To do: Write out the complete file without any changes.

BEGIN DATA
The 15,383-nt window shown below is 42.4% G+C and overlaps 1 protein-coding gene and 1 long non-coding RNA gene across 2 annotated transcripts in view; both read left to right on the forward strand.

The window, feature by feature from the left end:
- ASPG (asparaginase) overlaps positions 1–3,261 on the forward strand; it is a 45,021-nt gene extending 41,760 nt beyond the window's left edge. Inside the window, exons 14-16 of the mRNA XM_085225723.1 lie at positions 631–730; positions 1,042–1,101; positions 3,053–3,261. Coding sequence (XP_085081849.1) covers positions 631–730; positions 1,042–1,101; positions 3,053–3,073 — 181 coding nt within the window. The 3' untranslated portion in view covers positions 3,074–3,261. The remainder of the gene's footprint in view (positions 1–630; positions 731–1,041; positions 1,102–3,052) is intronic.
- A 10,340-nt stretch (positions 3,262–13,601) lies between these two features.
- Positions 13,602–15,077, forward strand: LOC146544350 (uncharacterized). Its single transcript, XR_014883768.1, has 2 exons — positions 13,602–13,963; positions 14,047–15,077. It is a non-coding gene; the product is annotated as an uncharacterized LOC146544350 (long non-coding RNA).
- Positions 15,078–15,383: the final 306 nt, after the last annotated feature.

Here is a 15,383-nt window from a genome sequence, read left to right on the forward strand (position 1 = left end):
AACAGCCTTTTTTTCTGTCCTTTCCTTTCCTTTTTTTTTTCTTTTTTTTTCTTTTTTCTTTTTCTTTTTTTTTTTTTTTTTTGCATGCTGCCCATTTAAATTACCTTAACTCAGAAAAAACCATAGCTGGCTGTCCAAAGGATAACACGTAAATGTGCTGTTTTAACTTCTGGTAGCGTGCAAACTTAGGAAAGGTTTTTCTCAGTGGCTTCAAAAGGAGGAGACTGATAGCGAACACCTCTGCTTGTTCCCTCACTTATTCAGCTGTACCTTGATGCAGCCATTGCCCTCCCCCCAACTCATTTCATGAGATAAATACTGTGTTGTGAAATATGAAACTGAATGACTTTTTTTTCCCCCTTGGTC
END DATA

The 15,383-nt window shown below is 42.4% G+C and overlaps 1 protein-coding gene and 1 long non-coding RNA gene across 2 annotated transcripts in view; both read left to right on the forward strand.

The window, feature by feature from the left end:
- ASPG (asparaginase) overlaps positions 1–3,261 on the forward strand; it is a 45,021-nt gene extending 41,760 nt beyond the window's left edge. Inside the window, exons 14-16 of the mRNA XM_085225723.1 lie at positions 631–730; positions 1,042–1,101; positions 3,053–3,261. Coding sequence (XP_085081849.1) covers positions 631–730; positions 1,042–1,101; positions 3,053–3,073 — 181 coding nt within the window. The 3' untranslated portion in view covers positions 3,074–3,261. The remainder of the gene's footprint in view (positions 1–630; positions 731–1,041; positions 1,102–3,052) is intronic.
- A 10,340-nt stretch (positions 3,262–13,601) lies between these two features.
- Positions 13,602–15,077, forward strand: LOC146544350 (uncharacterized). Its single transcript, XR_014883768.1, has 2 exons — positions 13,602–13,963; positions 14,047–15,077. It is a non-coding gene; the product is annotated as an uncharacterized LOC146544350 (long non-coding RNA).
- Positions 15,078–15,383: the final 306 nt, after the last annotated feature.

Here is a 15,383-nt window from a genome sequence, read left to right on the forward strand (position 1 = left end):
AACAGCCTTTTTTTCTGTCCTTTCCTTTCCTTTTTTTTTTCTTTTTTTTTCTTTTTTCTTTTTCTTTTTTTTTTTTTTTTTTGCATGCTGCCCATTTAAATTACCTTAACTCAGAAAAAACCATAGCTGGCTGTCCAAAGGATAACACGTAAATGTGCTGTTTTAACTTCTGGTAGCGTGCAAACTTAGGAAAGGTTTTTCTCAGTGGCTTCAAAAGGAGGAGACTGATAGCGAACACCTCTGCTTGTTCCCTCACTTATTCAGCTGTACCTTGATGCAGCCATTGCCCTCCCCCCAACTCATTTCATGAGATAAATACTGTGTTGTGAAATATGAAACTGAATGACTTTTTTTTCCCCCTTGGTC